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Reading this will not improve your Cha-Cha.

They say human beings were born to dance, but I know with absolute certainty that I was born to walk, or perhaps stand.  What I really do well however is nap.  We have a sacred family motto that reads – in case of fire, do not wake, just move to a safe location.

I love dancing.  The noun, not the verb.  I love watching, not doing.  The idea, not the activity.

I seem to have inherited the man-gene that encourages me to lean on a wall, like I did at all my grade school dances, and observe the motion and commotion.  Of course, on the other hand, who doesn't love a slow dance?  Its like hugging while moving in a circle, and it is twice as blissful while Stairway to Heaven is playing.  Not because it is the best ballad, but because it is seven minutes and fifty five seconds long!

This post is not about dancing, well, not my dancing anyhow.

This reflection is about my little daughter and what she has taught me this week.

She is five years old and she loves to dance.  Not just dance, she loves to perform!

I have had privilege of being in the front row of her many performances.  She twirls.  She flops.  Sometimes she inadvertently hurts herself.  But she was born to rise again.

This has become somewhat of a routine. 

We are invited to the living room.  The young lady requests that appropriate and energetic dance music be played, and we sit attentively and observe.  The performance begins, and lasts for as long as we let it.  I often get nervous because I know eventually I will get asked to dance.  I never want to, but I always say yes.  I cannot break a little girls heart.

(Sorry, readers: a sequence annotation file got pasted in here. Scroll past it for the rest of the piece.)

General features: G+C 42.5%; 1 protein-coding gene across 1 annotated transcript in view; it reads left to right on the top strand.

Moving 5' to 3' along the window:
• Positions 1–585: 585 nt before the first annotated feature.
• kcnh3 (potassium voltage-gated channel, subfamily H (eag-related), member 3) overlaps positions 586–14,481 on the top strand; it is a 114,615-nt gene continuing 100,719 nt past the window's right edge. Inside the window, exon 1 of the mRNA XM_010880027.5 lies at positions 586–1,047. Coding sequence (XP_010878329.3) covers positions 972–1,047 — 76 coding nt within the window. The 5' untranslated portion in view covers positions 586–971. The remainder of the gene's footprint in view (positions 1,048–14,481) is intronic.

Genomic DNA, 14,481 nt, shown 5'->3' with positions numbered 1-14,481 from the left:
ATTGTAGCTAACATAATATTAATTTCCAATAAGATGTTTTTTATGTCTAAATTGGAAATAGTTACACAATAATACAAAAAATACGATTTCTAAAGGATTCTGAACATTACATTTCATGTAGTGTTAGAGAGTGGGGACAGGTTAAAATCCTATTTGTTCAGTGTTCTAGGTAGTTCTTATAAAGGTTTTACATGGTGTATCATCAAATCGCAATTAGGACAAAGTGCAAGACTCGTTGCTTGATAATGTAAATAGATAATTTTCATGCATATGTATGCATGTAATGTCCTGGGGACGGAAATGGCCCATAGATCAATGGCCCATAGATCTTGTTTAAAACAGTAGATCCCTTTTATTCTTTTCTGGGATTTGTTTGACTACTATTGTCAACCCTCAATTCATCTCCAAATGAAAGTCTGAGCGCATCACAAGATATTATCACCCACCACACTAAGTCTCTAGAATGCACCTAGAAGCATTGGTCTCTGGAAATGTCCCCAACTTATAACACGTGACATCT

My daughter taught me an invaluable lesson. 

A friend of ours gave us the name of a wonderful children's group that sings and dances, and all their performances are available on YouTube.  All their videos have twenty-five or thirty million views and it is no wonder because these videos are very well produced, professionally recorded, and beautifully choreographed.

The change in my daughter was remarkable. 

For twenty five minutes, she became her father and found a metaphorical wall to support her, and she never danced.  We waited and waited for her to begin, but she never did.  There was no twirl, there was no flop, absolute stillness.

I think about her every day.  I cannot shake her anxiety from my consciousness. 

When no one is watching, we dream dreams and will ourselves do anything.  When we seek the approval of others however, or encounter peers that are more seasoned with experience; we become numb.  We retreat.  We hide, and cuddle up to our security blanket.

This is the safe thing to do but it always kills our spirit.  We were not born to be numb, to retreat, or to hide.  We were born to live, to share, and to dance.

Even me.